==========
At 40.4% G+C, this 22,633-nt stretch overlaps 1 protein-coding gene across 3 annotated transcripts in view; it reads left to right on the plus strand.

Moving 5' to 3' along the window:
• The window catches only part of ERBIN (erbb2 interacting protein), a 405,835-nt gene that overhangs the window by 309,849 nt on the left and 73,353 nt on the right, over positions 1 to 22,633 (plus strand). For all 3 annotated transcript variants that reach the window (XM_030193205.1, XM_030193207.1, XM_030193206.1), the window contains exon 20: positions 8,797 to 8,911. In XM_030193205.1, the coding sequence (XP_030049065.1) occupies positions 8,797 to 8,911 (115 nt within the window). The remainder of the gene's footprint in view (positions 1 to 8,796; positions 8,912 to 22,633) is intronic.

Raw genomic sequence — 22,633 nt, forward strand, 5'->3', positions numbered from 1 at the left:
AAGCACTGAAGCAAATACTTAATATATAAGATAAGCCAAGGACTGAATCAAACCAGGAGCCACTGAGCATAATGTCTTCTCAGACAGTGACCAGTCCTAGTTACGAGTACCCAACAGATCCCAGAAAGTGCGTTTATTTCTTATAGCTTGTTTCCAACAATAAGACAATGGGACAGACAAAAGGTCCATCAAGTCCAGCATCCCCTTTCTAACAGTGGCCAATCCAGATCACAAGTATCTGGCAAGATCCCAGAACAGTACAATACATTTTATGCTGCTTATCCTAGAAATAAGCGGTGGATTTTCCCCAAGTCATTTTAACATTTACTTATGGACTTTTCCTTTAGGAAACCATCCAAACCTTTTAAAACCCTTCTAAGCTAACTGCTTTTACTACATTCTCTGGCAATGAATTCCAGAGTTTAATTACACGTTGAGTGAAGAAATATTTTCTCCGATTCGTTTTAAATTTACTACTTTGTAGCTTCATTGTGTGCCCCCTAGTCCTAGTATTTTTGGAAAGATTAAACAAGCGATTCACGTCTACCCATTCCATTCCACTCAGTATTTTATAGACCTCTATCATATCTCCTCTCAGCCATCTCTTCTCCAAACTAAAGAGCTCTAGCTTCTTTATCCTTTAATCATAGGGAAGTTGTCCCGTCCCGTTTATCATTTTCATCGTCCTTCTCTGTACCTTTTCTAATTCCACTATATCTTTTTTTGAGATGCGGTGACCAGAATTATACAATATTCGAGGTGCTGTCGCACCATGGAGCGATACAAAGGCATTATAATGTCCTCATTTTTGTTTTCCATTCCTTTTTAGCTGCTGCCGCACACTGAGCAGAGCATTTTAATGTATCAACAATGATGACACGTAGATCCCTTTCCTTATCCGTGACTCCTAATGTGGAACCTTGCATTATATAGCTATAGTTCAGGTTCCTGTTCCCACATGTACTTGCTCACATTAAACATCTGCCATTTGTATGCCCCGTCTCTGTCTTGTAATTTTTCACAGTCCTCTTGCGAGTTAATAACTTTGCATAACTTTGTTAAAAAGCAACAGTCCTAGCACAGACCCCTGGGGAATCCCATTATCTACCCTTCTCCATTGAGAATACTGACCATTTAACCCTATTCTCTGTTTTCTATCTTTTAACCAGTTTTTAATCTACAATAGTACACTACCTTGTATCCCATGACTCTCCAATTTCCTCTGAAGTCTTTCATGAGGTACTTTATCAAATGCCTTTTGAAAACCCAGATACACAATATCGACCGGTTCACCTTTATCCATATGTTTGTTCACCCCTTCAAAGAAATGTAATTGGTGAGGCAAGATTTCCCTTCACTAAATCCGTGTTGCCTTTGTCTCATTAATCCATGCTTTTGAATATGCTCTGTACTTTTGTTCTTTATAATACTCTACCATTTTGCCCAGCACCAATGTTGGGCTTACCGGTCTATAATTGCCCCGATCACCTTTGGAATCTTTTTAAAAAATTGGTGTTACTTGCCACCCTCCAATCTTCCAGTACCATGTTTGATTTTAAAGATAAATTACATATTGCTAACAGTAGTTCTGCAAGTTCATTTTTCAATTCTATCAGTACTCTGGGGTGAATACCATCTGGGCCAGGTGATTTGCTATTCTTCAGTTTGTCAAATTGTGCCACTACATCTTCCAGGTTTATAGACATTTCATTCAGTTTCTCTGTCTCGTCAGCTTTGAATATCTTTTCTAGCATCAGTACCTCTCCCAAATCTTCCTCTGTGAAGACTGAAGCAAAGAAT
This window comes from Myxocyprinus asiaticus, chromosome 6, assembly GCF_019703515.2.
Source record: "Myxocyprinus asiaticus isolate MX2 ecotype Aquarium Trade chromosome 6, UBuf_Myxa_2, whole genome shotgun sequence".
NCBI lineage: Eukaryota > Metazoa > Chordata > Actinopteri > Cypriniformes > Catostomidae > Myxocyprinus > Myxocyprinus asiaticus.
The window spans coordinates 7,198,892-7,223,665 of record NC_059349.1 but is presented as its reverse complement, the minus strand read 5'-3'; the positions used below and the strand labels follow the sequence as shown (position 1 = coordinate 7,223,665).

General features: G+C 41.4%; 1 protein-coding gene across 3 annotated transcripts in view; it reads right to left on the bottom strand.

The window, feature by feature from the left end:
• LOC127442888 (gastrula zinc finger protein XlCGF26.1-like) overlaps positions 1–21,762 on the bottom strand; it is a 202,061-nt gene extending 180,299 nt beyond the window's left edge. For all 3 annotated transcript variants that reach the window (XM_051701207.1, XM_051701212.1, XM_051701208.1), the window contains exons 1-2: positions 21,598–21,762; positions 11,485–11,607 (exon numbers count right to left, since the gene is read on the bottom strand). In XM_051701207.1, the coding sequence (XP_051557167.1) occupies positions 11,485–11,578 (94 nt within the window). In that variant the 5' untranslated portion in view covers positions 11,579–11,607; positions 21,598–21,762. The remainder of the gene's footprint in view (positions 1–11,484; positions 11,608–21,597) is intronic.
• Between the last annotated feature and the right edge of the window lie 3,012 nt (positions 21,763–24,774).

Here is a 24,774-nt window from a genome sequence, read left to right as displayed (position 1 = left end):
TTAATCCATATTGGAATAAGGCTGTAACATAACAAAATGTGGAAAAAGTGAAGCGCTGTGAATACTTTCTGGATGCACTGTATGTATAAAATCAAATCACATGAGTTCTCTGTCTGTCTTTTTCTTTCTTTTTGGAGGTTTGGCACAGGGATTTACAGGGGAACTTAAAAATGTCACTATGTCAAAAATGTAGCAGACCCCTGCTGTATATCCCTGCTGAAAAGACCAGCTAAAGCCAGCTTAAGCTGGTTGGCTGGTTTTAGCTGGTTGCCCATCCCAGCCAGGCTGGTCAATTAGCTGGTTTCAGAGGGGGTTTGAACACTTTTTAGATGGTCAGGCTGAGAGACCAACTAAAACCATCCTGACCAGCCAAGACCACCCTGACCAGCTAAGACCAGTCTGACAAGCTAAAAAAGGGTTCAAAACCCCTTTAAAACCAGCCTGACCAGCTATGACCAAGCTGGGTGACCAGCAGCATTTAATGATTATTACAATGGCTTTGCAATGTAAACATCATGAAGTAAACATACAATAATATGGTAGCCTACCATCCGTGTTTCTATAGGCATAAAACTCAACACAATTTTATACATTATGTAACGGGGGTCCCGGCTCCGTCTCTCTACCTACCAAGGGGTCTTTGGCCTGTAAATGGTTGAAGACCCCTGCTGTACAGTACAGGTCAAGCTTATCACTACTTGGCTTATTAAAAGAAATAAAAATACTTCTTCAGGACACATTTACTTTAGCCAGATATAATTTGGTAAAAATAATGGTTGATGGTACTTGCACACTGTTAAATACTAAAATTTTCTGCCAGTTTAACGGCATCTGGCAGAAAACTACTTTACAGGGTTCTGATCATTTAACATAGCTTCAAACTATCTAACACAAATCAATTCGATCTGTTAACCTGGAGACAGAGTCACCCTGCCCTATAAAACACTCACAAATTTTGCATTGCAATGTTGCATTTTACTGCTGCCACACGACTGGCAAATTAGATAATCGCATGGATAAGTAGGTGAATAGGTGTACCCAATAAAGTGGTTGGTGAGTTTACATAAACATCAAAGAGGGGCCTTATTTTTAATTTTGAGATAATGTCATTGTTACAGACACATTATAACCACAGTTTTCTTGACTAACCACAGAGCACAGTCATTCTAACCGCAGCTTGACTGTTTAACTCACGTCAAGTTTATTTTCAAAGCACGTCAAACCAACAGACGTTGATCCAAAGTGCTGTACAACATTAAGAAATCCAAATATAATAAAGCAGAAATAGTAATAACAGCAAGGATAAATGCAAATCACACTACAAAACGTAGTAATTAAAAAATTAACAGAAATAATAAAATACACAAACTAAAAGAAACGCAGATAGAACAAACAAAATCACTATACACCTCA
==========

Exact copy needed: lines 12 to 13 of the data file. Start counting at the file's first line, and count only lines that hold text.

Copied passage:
• LOC127442888 (gastrula zinc finger protein XlCGF26.1-like) overlaps positions 1–21,762 on the bottom strand; it is a 202,061-nt gene extending 180,299 nt beyond the window's left edge. For all 3 annotated transcript variants that reach the window (XM_051701207.1, XM_051701212.1, XM_051701208.1), the window contains exons 1-2: positions 21,598–21,762; positions 11,485–11,607 (exon numbers count right to left, since the gene is read on the bottom strand). In XM_051701207.1, the coding sequence (XP_051557167.1) occupies positions 11,485–11,578 (94 nt within the window). In that variant the 5' untranslated portion in view covers positions 11,579–11,607; positions 21,598–21,762. The remainder of the gene's footprint in view (positions 1–11,484; positions 11,608–21,597) is intronic.
• Between the last annotated feature and the right edge of the window lie 3,012 nt (positions 21,763–24,774).